Employee engagement is on everyone’s mind these days. Not only do we continue to see the dismal numbers reported again and again, but more studies are also revealing why it’s a serious business problem. Higher employee engagement correlates with greater productivity and profits. Low engagement, on the other hand, can cost companies billions in turnover, poor performance, and competitive threats.
There’s no question, then, that employee engagement should be a top priority for every organization today. The problem is, we’ve been trying to address the issue with only half a solution.
There’s a saying that employees don’t leave companies, they leave managers. You can probably think of some of your own experiences of being disengaged at work to see the truth in that statement. So it makes sense that a lot of leadership development strategies focus on improving managers’ abilities to establish good relationships with their employees, respect them and their contributions, recognize them for their achievements, and build trust.
Improving the manager’s relationship with the employee is certainly a critical factor in the engagement equation. But what about the employee’s relationship to the work? Is the work structured in such a way that employees can see how their efforts are producing value for the company?
The manager’s ability to put in place an organization-wide work structure that better connects employees with their work is too often overlooked, but it’s just as essential.
Think about it: No one wants to feel that they’re failing in some way, that no matter how smart they are and no matter how much effort they put in, they’re still going to end up with half-finished projects, confusion about what’s really important, and a feeling that there will never be enough hours in the day to get it all done. There’s no sense of pride and accomplishment in an environment like that. And when you don’t feel pride in your work, it’s that much easier to disengage.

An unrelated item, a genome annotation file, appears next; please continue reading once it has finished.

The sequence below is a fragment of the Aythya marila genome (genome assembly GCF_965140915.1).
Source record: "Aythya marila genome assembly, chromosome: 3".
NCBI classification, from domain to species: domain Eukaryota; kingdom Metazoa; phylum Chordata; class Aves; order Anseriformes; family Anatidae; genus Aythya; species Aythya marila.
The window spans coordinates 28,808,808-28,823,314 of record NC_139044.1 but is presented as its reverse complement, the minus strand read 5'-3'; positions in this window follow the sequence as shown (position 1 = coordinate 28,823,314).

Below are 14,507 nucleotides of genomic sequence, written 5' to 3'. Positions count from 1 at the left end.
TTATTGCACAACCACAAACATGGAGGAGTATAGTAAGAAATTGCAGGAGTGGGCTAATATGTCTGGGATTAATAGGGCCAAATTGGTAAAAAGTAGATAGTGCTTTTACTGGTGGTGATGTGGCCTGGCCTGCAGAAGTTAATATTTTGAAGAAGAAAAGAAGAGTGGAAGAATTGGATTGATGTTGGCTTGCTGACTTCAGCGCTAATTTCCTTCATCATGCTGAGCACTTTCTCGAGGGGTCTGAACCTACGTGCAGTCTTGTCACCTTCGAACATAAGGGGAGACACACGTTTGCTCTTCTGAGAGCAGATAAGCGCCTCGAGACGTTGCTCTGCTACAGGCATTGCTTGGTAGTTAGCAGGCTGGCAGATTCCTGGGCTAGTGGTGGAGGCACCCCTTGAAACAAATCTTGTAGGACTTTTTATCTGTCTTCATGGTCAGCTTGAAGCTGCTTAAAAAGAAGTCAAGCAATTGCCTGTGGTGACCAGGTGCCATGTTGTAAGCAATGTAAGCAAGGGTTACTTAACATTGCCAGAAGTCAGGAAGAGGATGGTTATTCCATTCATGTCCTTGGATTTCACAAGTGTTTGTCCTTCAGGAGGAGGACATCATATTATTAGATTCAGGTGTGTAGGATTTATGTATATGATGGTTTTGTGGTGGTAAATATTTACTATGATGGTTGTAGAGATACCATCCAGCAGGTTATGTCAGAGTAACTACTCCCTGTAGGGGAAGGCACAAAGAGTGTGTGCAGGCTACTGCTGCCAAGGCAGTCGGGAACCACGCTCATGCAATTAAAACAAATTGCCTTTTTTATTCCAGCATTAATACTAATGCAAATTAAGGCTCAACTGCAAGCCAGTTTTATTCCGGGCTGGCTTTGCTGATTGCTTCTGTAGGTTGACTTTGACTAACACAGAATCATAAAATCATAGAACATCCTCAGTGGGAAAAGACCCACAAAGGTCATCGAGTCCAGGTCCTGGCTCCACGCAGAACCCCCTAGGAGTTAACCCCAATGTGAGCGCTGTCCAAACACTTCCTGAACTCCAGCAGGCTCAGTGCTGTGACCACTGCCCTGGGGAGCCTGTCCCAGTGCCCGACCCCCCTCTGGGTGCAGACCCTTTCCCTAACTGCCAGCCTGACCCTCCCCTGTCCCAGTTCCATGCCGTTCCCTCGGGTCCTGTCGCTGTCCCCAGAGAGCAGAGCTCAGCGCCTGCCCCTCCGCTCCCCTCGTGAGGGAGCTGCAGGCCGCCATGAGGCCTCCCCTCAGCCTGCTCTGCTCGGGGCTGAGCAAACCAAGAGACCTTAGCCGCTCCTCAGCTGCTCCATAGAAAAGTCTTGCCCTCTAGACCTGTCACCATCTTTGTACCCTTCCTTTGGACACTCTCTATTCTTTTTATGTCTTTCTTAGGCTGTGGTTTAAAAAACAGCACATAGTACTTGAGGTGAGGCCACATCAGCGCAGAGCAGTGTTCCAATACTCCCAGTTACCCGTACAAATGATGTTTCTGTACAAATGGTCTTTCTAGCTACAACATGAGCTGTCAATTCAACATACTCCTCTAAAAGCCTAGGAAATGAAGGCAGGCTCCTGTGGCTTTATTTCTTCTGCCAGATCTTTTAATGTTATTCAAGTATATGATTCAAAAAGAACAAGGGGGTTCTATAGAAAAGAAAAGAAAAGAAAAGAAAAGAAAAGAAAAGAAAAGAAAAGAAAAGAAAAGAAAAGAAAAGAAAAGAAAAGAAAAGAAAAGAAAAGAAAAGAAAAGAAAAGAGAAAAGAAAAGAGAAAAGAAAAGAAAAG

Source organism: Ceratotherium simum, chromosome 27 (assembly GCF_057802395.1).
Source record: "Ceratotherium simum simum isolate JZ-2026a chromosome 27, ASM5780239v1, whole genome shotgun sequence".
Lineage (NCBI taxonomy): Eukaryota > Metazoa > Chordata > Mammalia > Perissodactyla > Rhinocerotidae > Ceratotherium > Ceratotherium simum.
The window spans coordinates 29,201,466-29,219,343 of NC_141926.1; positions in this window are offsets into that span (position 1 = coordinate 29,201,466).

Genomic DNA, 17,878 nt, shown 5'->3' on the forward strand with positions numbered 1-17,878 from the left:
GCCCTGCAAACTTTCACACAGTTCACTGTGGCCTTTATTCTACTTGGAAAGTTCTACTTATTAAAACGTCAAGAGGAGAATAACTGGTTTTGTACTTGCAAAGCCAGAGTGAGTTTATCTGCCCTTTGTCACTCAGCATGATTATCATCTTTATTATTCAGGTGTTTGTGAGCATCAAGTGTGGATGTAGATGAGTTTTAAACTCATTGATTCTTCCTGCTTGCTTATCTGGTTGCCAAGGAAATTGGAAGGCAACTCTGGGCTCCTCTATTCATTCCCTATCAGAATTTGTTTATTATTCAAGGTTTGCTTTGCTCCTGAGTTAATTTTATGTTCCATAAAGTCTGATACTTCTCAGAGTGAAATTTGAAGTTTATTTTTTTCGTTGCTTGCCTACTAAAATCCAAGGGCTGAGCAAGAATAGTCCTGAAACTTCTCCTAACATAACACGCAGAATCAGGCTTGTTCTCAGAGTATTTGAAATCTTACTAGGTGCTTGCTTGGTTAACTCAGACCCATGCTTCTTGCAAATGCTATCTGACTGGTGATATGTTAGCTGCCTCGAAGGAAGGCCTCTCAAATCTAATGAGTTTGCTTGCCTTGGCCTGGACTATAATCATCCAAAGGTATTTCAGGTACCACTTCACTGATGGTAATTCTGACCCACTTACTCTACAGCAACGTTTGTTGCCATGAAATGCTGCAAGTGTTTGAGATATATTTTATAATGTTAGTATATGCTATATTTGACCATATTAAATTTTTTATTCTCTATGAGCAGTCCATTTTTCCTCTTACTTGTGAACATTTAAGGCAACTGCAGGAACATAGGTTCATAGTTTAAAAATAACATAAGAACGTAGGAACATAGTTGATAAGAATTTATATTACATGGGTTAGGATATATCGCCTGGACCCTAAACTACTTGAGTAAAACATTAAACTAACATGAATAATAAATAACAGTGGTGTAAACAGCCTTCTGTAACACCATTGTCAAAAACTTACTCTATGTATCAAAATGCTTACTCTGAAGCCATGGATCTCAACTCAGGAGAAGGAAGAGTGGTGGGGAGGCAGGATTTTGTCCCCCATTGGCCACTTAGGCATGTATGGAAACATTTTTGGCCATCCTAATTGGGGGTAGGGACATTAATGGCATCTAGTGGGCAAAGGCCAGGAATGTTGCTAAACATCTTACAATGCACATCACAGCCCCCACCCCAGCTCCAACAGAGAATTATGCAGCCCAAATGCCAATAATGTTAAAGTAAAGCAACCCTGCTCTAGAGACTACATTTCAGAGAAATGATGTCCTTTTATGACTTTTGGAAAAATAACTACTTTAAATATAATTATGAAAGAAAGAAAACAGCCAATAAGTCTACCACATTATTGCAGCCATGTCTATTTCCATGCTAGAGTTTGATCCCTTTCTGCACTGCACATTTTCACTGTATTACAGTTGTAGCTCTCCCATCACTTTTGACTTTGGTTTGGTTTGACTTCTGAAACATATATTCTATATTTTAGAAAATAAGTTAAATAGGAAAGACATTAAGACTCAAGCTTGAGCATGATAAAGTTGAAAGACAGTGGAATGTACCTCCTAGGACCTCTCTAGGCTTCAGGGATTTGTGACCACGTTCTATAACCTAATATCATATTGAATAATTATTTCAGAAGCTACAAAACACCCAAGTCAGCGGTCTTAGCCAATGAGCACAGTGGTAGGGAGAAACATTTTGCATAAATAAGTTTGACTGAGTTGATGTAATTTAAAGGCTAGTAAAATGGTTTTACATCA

The fact is, we’ve piled on more responsibilities, projects, and initiatives, with shifting and sometimes conflicting priorities, but we haven’t provided employees with the structure and clarity they need to be successful—to get the work done.
If you haven’t heard much about organizational work structures in the context of employee engagement, that’s not surprising. We tend to only hear about the manager-employee relationship issues, and most people who are focused on that part of the equation don’t typically understand the basics of work structures.
But employees are looking for more from their managers than just a positive relationship; they’re also looking for an environment that allows them to contribute their best, where they don’t feel their time is being wasted, and that gives them a sense of satisfaction and pride from the effort they put in.
Here are three of the common scenarios we’ve seen occur when managers have not implemented an effective work structure:
All of these damage the employee-work relationship while reducing the perceived value of the employee’s work results. Ultimately, the work stops mattering, and employee engagement goes down.
Engaged employees are a powerful force. An effective organization-wide work structure ensures an employee’s efforts are moving the business forward, that realistic expectations on results are established, and that everyone is working collaboratively, building on each other’s contributions.
Getting better at the manager-employee relationship will help productivity and profits, but only to certain degree. If the organizational work structure is ineffective, you’re putting a cap on those benefits.
Don’t forget the other half of the equation. Put a strong work structure in place, and you’ll really start to the see the productivity and profit payoffs.